The Speaker of the House has a unique obligation not to be the driving force to bring about an impeachment trial, since she is in line to be President if the Vice President and the President were impeached. (She could be all for impeaching the Attorney General, though!)

    She shouldn’t put up procedural roadblocks to impeachment if the Judiciary Committee decides that bringing articles of impeachment to the floor of the House is warranted, but it is not her place to lead on it.

    I am curious, though, as to what her position on impeachment would be were she in Congress but not Speaker . . .

  2. Jed

    Given the context, my reading of her statement is that the Congress has finite time and resources and energy, and that they could choose to focus those resources on impeachment or on their legislative agenda (but can’t do both), and that she considers the latter more important. She can understand why some segments of the public might be calling for impeachment, but she doesn’t feel that that’s the right choice for Congress right now.

    Which is basically what you said about “knows better […] what is really important,” but I don’t think that stance requires the elitism you’re suggesting; I don’t think she’s saying that impeachment would be silly, just that it would mean everything else would come grinding to a halt, and that as a practical matter, she’s not prepared to sacrifice the legislative agenda for pursuit of impeachment.

    Fwiw, if I’m interpreting her statement right, I think she’s right; I think impeachment proceedings would mean nothing else would get done for a long time, and it seems very unlikely to me that such proceedings would end up having a more than symbolic effect. (Even if the House were to vote to impeach Bush, two-thirds of the Senate would have to vote to convict; it seems clear to me that that’s not going to happen.) So it seems to me that she’s facing a choice between making a symbolic protest and making substantive improvements to the nation’s laws (because she can’t do both at once); I’d rather see her do the latter.

    …Of potential interest to those who, like me, haven’t been following this: Wikipedia’s article on the movement to impeach George W. Bush.

    (Impeaching Cheney might be more politically feasible–there appears to be a lot more support for that in opinion polls–and impeaching Gonzales might be comparatively easy. Still a distraction from legislative matters, but might be more likely to have a practical effect.)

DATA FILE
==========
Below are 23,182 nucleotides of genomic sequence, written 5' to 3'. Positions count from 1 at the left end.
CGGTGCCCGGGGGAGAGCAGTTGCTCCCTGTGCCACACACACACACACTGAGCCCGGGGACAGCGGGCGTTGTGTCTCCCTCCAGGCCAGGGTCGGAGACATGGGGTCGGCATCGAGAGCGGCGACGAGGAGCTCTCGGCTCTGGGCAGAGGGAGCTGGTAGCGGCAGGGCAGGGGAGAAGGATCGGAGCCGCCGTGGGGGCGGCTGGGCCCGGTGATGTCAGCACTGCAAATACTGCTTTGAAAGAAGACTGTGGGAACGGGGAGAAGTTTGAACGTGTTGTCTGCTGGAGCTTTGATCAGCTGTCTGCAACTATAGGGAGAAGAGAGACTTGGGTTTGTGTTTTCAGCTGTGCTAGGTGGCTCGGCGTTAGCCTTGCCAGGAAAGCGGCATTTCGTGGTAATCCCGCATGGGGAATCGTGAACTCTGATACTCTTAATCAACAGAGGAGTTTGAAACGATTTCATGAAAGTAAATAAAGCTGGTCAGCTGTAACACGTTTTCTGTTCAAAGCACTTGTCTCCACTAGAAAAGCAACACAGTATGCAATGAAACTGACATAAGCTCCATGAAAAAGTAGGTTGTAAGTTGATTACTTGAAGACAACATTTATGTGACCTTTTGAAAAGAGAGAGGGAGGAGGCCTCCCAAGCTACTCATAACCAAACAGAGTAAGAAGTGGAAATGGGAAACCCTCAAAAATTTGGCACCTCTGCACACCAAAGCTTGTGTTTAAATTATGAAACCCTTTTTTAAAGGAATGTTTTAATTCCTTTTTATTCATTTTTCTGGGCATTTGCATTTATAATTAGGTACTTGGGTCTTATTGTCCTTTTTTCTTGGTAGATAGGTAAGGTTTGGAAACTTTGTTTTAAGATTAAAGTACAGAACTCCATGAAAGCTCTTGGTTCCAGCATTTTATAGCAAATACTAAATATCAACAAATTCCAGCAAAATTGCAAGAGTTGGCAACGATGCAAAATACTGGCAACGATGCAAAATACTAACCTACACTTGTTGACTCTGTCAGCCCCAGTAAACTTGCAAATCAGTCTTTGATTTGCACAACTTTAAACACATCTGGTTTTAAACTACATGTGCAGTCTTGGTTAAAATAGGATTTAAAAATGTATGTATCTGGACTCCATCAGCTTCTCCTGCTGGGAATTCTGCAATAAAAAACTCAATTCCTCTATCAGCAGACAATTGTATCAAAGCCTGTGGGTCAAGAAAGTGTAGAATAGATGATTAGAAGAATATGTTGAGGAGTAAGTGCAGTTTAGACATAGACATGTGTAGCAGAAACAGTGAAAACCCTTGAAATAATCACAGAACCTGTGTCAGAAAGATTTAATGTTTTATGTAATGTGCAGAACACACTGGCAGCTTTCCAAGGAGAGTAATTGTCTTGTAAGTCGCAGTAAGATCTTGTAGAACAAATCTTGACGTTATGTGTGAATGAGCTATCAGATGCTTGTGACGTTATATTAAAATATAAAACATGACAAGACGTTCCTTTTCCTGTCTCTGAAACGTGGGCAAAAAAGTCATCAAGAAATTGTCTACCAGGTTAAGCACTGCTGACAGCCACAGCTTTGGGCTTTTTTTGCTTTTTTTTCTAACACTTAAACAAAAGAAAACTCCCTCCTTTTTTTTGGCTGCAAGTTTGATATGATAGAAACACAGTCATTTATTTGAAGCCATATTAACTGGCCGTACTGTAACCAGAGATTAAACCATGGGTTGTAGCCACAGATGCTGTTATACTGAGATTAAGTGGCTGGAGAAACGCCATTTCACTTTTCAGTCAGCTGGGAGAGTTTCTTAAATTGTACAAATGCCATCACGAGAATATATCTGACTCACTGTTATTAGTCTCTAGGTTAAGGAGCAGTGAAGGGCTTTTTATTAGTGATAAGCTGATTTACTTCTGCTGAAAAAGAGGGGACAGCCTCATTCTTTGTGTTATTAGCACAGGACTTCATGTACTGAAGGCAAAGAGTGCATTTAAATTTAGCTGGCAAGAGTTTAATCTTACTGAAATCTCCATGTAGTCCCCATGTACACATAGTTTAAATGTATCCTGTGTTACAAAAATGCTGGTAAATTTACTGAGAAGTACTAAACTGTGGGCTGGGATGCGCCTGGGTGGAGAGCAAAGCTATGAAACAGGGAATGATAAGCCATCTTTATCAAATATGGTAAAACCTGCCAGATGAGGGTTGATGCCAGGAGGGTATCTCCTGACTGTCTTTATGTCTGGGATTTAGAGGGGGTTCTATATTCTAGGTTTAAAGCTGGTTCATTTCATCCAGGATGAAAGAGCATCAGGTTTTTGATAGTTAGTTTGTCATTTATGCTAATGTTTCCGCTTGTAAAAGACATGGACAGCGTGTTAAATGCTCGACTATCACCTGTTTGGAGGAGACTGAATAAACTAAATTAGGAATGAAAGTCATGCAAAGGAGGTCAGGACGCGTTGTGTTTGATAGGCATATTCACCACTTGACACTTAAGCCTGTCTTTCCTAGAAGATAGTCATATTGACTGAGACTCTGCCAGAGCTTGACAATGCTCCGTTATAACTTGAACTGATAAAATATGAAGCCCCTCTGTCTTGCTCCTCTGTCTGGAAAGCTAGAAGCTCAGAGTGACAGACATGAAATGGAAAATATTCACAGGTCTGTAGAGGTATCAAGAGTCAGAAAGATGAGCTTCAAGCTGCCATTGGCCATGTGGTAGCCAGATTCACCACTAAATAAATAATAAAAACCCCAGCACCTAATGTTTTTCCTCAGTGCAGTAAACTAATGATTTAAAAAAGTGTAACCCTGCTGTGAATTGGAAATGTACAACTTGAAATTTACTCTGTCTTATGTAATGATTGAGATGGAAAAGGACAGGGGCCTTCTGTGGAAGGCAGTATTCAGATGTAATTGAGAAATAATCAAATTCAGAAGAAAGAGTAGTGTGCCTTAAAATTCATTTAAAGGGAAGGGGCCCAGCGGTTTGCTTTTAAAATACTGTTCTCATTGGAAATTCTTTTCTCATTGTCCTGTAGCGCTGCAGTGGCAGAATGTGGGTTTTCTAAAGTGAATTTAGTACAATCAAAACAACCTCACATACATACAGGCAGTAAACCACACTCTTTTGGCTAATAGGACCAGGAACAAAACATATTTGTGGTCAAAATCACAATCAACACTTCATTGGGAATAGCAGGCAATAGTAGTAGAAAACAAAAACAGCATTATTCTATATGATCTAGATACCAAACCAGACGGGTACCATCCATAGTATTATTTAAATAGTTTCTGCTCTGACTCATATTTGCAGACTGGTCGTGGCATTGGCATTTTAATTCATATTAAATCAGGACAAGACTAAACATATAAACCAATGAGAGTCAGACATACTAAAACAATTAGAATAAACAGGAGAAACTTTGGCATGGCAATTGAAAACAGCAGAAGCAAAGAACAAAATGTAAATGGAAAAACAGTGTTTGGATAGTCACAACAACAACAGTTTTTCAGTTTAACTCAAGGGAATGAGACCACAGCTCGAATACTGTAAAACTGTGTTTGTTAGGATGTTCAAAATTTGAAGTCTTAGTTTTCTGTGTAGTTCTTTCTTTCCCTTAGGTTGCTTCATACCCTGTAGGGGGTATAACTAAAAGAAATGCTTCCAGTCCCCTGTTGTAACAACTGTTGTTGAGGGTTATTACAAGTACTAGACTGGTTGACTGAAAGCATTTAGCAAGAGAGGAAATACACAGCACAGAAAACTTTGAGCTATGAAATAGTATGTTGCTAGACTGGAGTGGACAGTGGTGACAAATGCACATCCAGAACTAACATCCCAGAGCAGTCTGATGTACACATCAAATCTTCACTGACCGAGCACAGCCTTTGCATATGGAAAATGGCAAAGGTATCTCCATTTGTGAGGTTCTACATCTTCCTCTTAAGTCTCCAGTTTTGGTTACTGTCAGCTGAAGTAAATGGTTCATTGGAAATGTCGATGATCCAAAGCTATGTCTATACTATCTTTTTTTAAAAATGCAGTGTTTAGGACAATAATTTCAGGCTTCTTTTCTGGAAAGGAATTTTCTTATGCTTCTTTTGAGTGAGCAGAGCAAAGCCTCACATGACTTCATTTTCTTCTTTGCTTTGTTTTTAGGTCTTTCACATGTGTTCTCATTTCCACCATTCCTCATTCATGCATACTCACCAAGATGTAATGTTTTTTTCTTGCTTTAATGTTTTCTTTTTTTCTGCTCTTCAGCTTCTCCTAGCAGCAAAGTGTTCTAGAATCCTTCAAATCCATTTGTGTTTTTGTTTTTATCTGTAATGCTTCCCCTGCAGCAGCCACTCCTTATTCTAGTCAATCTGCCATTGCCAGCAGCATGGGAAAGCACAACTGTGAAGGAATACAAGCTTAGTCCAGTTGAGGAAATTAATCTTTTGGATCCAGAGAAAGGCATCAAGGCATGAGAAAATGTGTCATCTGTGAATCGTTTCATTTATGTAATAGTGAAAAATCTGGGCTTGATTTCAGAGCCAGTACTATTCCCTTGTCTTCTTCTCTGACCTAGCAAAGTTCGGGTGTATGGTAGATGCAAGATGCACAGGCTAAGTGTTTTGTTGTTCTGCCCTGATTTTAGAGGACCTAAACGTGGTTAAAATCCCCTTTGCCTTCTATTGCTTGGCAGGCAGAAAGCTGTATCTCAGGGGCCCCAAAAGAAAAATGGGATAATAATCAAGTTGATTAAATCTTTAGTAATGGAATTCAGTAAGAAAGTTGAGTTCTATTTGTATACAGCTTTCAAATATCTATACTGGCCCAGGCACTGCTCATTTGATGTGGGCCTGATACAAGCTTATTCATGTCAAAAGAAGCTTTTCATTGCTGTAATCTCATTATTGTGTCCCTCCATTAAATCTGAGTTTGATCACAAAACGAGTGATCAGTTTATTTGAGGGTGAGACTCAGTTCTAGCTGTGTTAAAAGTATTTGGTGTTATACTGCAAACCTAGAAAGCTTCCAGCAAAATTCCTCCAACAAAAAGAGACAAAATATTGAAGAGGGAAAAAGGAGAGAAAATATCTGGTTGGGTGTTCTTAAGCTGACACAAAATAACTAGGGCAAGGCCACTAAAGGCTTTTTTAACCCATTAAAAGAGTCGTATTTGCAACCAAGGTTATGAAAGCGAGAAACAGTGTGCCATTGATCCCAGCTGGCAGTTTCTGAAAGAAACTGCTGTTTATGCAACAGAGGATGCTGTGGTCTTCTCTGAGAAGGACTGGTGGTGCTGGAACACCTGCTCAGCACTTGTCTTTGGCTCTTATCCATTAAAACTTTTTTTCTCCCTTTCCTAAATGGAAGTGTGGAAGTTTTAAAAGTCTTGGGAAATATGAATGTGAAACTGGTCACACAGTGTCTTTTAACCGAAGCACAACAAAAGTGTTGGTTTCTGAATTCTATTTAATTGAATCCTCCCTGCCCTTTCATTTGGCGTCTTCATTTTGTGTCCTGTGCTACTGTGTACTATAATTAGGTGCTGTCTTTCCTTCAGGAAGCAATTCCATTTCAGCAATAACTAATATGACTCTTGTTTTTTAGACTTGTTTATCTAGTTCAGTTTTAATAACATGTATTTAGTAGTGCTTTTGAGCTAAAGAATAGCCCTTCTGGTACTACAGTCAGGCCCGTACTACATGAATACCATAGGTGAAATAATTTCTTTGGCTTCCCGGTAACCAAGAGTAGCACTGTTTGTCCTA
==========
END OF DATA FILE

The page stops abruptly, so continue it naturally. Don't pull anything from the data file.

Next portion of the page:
3. Chris in Roanoke

    I also expect that there is another calculation in the mix. If they voted for impeachment, the Senate would never convict. In the long list of half-truths, myths, and outright lies used to prop-up this Administration, it just might be even worse to set the stage for Bush, Cheney, et al to legitimately survive impeachment.

  4. hapa

    nancy pelosi seems in the difficult spot of being a spiritual and practical leader at the same time. i don’t expect her to lead this. the lack of a mass movement shouldn’t surprise, though, since the mass movement for the impeachment of bill clinton was a frenzy whipped up by the endless barn burning campaign by republican activists. there is no such to-the-jugular activism backing the democrats and they’re not sure they want it, anyway. given the events of the ’90s it’s slightly disingenuous to ask where the outrage is. it’s sitting waiting for someone to say “you should be outraged!” loud and often.

    “i take my oath of office seriously” is a good path but there has to be some kind of serious democratic effort at using more than innuendo to defame this presidency. that doesn’t require impeachment. it doesn’t help that the house continues to suggest, by its votes on topics the president supports — particular iran!!! — that bush-cheney business has any place on the country’s desk. the conversation should be very clearly delineated as one between the democratic congress and the general population — like a town meeting for the priorities of a democratic presidency. i agree with the campaign of rolling back the ugly uglies of the republican legislative decade. but if you have only two years, and you’re using those two years as an excuse against impeachment, i think it would be safe to say, even with political calculations in the background, “i do not trust this president with the prosecution of another war. i do not trust this president to pursue the people’s business.” that should be made much more clear.

    (as people have pointed out, impeachment can happen after a person leaves office. it also seems like a good idea to secure a few more of the bush-cheney records, by means other than for-posterity.)